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Water level in Mopti

Flood prediction

peak flood level (cm)
Mopti Akka Dire
minimum
mean
maximum
date of peak flooding
Mopti Akka Dire
minimum
mean
maximum
No flooding data was found for this date + level

Legend

The horizontal lines in the graph give the predicted peak flood level in 2014, based on the current measurements of the water level in Mopti. The predicted flood peak is expected to be higher than minimum and lower than maximum and likely near to mean.  The bars show the variation in the annual maximal flood level since 1907 (measured since 1955, but reconstructed in the years before using the water level measurements at other hydrometric stations).

 

The prediction of the peak flood level changes during the course of August and September and becomes more accurate. The changes in the prediction (± confidence interval) is shown below in two graphs. One for the 2011 untill the peak level was reached mid-October and one for this year until the most recent measurement of water level.

Bulletin 9: 21 October 2013

The water level has reached its peak in Mopti this year on 14 October (621 cm) and remained at that level until 19 October, declining by 1 cm on 20 and 21 October and by 2 cm on 22 and 23 October.

The water is still increasing in the northern half of the Inner Niger Delta Akka and will reach its peak in the second half of November.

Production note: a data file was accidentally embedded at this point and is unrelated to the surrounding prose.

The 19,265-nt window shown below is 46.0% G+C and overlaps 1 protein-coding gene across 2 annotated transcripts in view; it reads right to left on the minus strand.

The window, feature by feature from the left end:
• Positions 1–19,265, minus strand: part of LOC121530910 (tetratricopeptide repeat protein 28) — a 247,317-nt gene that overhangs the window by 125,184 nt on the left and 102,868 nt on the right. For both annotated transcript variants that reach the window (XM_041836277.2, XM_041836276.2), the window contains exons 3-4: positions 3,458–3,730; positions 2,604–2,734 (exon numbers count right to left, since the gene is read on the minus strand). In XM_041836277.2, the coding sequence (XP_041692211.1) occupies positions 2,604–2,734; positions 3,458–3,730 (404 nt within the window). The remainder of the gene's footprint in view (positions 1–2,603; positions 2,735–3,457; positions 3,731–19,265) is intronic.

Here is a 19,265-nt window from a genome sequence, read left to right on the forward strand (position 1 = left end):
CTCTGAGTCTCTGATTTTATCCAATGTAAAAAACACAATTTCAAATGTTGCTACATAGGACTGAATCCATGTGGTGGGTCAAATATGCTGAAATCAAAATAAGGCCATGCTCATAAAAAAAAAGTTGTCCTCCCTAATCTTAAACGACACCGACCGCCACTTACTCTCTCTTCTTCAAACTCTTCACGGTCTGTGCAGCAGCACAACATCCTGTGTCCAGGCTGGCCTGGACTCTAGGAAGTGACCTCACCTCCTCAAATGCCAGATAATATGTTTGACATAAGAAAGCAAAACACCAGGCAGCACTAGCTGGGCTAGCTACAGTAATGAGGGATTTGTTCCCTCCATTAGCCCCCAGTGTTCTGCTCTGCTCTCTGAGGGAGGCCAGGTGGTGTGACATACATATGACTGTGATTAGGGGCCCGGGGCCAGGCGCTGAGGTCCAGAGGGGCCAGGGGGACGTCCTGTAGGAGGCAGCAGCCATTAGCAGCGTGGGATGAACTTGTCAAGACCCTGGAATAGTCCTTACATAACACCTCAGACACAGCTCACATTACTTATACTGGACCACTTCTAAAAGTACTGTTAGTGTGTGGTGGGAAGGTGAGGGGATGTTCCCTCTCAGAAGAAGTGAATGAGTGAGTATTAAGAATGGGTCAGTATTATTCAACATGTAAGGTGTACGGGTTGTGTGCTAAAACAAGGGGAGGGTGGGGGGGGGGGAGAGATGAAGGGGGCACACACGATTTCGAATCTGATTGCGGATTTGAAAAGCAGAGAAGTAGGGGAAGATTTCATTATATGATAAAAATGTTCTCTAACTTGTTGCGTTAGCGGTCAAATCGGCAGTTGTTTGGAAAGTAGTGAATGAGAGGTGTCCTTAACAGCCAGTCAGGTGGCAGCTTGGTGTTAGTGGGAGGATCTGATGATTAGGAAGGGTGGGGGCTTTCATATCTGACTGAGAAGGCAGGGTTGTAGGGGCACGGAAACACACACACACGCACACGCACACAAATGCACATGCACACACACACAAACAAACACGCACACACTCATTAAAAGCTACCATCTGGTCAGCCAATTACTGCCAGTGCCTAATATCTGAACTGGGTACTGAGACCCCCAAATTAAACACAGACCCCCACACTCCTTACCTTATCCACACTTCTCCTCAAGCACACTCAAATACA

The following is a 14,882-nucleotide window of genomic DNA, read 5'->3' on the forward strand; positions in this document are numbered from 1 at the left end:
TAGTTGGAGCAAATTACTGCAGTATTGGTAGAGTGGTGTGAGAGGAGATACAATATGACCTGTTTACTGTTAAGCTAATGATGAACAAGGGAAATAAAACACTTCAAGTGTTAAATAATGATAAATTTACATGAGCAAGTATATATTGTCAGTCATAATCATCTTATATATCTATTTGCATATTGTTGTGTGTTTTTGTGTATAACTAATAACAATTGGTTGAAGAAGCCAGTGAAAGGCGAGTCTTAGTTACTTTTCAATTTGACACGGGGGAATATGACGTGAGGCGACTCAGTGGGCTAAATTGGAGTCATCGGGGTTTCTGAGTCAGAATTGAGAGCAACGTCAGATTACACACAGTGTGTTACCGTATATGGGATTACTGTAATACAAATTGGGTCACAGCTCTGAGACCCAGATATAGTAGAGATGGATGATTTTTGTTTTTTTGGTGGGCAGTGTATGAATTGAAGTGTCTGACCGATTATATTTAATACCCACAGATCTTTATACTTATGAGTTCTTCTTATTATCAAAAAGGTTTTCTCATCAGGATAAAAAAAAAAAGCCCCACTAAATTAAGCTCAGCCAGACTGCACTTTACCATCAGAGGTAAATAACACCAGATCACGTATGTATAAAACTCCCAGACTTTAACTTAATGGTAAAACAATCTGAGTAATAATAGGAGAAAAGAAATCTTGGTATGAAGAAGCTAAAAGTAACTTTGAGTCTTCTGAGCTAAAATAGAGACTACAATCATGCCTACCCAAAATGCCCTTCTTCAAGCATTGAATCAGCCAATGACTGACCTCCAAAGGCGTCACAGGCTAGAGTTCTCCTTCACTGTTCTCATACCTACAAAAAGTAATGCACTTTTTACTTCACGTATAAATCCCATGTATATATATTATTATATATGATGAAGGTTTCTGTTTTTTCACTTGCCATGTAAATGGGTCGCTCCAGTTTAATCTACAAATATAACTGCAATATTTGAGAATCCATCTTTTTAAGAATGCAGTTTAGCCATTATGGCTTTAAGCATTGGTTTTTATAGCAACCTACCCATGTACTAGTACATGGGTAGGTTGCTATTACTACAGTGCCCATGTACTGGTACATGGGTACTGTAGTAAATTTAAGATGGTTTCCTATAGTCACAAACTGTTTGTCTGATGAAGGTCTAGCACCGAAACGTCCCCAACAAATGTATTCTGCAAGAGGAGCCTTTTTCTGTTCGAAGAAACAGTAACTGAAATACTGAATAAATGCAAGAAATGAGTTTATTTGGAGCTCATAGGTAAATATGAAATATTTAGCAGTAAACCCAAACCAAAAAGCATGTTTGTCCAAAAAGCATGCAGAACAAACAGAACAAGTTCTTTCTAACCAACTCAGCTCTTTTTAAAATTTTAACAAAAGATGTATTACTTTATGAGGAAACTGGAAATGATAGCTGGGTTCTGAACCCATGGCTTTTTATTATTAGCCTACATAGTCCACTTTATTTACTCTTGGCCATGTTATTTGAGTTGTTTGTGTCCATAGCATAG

This is the last OPIDIN-Bulletin of 2013. We will work on a further improvement of OPIDIN. One of the ideas to integrate the recent rainfall in the Upper Bani and Upper Niger into the model to achieve a more accurate prediction. Contact us if you have suggestions and visit the site again from late June 2014 onwards to see the prediction of the flood in 2014.

 

Bulletin 8: 11 October 2013

Based on the information available on 11 October, we predict that the flood of 2013 will be as high as in 2007, 2008 and 2009 and nearly as high as in 2010 and 2012. The prediction of the peak flood has not changed any more since 3 September and will not change anymore. 

The water level in Mopti amounted to 618 cm on 11 October. The water level has increased 9 cm last 10 days and most likely it will increase still some cm the coming days and reach its peak half October. The water level in the northern half of the Delta will still go up until November in Akka and Dire.

Bulletin 7: 1 October

 

Based on the information available on 1 October, we predict that the flood of 2013 will be as high as in 2010 and 2012. The prediction of the peak flood has not changed any more since 3 September and will not change anymore. 

The water level in Mopti amounted to 603 cm on 1 October. The water level has increased only a few cm last week and most likely it will still increase some cm the next week and reach its peak half October. The water level in the northern half of the Delta will still go up until November in Akka and Dire.

Bulletin 6: 21 September

Based on the information available on 21 September, we predict that the flood of 2013 will be as high as in 2010 and 2012. The prediction of the peak flood has not changed any more since 3 September and it is very unlikely that it will change much during the coming weeks. 

The water level in Mopti on 21 September amounted to 597 cm. We expect now that the water level in Mopti will increase still about 40 cm in the coming three or four weeks to reach its peak in the second half of October. The flood will reach its peak in Akka in mid-November and in Diré in late November.